PRU allow system engineers to implement few options when addressing this issue: implement the missing peripherals using an FPGA
additional or custom peripherals without or an ASIC, or use a combination of on-chip processor hardware and software to emulate the
taking up valuable time from the main pro- missing peripheral.
cessor. A small, deterministic instruction
set, specialized bit-manipulation instruc-
Feature SoC
tions, dedicated, fast input/output pins, and requirements features
access to all resources on the SoC are all
key features of the PRU when it comes to Smart Ethernet Serial ATA
peripheral connectivity,
the creation of soft peripherals. The PRU DDR
interface, Audio serial
is available on the following Texas Instru- 9-bit UART port
NOR Flash
ments (TI) SoC platforms: TMS320C674x Additional interface, LCD
SPI port UART ports, controller
digital signal processor (DSP) generation, SPI port
OMAP-L1x processor generation and AM1x
Sitara ARM microprocessors (MPUs). Figure 1. Application requirements vs. SoC features.
2 Texas Instruments

Table 1. Comparison of TIs processors

TMS320C6727B TMS320C674x* TMS320C674x** OMAP-L138 OMAP-L137 AM1808 AM1806 AM1707 AM1705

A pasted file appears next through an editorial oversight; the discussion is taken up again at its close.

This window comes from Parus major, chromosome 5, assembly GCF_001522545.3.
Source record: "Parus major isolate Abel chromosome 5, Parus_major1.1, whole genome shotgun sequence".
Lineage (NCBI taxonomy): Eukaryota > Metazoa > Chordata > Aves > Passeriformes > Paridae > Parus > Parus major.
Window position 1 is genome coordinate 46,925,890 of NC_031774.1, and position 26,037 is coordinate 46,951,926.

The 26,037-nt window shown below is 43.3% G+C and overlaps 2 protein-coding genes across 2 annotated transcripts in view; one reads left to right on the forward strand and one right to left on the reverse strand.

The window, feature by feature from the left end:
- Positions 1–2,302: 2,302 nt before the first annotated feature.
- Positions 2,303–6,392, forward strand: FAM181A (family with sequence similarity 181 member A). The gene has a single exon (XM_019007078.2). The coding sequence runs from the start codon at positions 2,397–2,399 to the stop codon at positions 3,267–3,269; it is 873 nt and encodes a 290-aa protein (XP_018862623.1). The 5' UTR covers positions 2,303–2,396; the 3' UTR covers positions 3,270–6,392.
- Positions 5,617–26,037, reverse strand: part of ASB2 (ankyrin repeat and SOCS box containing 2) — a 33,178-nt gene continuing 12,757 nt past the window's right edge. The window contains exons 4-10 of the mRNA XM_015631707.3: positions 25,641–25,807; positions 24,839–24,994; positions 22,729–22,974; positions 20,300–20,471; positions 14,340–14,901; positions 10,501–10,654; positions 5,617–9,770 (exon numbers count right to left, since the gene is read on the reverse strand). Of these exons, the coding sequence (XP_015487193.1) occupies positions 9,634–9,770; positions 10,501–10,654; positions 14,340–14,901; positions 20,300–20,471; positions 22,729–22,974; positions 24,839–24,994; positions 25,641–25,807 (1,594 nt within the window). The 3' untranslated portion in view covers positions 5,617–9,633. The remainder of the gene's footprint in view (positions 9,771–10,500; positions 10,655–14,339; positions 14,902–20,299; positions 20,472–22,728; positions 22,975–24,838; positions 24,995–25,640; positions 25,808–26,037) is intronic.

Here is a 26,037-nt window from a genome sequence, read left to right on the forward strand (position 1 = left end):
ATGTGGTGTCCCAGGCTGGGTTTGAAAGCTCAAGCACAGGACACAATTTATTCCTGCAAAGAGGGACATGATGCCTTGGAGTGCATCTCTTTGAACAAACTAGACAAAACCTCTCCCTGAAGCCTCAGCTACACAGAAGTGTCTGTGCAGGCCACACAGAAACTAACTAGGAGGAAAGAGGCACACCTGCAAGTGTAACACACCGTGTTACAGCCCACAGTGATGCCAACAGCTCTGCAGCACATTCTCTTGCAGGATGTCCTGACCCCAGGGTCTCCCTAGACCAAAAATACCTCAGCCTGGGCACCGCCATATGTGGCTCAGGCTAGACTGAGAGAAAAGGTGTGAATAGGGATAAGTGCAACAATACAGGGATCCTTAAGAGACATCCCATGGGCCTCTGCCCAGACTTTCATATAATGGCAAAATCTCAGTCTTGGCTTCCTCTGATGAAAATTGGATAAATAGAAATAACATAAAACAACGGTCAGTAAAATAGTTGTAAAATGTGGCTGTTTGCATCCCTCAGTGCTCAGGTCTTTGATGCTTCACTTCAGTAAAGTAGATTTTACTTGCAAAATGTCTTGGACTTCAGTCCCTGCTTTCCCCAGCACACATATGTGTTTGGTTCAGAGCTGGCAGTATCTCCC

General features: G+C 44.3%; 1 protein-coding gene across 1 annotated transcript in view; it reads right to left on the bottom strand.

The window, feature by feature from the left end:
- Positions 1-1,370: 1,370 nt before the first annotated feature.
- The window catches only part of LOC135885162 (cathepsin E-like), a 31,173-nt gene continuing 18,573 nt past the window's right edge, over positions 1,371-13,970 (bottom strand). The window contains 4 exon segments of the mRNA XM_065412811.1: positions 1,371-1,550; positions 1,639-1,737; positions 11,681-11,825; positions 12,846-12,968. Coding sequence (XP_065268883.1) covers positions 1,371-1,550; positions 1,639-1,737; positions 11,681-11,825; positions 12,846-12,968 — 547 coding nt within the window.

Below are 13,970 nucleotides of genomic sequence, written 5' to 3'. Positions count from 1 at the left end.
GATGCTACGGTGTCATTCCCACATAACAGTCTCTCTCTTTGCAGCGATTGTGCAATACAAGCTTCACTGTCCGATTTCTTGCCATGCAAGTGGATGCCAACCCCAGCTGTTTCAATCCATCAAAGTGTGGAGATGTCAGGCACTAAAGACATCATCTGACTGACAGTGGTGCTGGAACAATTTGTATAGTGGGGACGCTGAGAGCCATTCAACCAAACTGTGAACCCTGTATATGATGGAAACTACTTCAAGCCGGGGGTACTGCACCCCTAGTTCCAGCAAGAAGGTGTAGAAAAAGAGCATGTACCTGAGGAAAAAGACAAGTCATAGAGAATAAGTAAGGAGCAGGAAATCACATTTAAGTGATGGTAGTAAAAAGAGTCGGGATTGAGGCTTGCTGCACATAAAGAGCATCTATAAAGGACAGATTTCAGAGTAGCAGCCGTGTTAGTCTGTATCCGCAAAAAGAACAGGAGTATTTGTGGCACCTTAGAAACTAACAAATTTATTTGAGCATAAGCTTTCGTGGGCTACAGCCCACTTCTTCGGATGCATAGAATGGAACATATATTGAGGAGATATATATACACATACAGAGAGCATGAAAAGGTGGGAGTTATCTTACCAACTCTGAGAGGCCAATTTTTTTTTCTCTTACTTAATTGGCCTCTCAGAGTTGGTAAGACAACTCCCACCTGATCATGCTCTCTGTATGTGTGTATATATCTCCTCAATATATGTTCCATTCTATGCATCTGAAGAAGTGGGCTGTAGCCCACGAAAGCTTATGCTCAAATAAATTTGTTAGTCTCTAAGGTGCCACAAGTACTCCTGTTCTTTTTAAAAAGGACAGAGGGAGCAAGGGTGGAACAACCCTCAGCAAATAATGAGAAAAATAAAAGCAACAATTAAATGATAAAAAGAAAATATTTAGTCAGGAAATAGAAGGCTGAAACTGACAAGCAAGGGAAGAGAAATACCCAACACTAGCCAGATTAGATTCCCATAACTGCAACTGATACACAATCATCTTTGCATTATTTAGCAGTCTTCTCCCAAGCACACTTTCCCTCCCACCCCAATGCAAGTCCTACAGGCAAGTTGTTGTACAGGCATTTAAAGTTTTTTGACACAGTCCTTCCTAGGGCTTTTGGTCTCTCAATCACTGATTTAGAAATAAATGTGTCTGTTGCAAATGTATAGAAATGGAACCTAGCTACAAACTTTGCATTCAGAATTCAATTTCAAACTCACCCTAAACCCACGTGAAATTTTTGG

DSP DSP DSP Processor Processor MPU MPU MPU MPU

Floating-point/ Floating-point/ ARM926/ ARM926/

CPU Floating-point Fixed-point Fixed-point C6748 C6747 ARM926 ARM926 ARM926 ARM926
ARM speed (Max) 456 456 456 456 456 456
ARM Dhrystone benchmark 511 511 511 511 511 511
DSP speed 300 456 456 456 456
DSP peak MMACs 600 3648 3648 3648 3648
Host Port Interface (HPI) 1 1 1 1 1 1 1 1
Multichannel Buffered Serial Port (McBSP) 2 2 2 2
Multichannel Audio Serial Port (McASP) 3 1 3 1 3 1 1 3 2
I2C 2 2 2 2 2 2 2 2 2
Timers 1 4 2 4 2 4 4 2 2
Serial Peripheral Interface (SPI) 1 2 2 2 2 2 2 2 2
Ethernet MAC 1 1 1 1 1 1
LCD controller 1 1 1 1 1 1 1 1
Video port interface 1 1 1 1
MMC/SD 2 1 2 1 2 2 1 1
Serial ATA 1 1 1
UART 3 3 3 3 3 3 3 3
USB 2 2 2 2 2 1 2 1
PWM 2 3 2 3 2 2 3 3
Programmable Real-Time Unit (PRU) sub- 1 1 1 1 1 1 1 1
* TMS320C6748/6/2. Listed features are for C6748 DSP.
** TMS320C6747/5/3. Listed features are for C6747 DSP.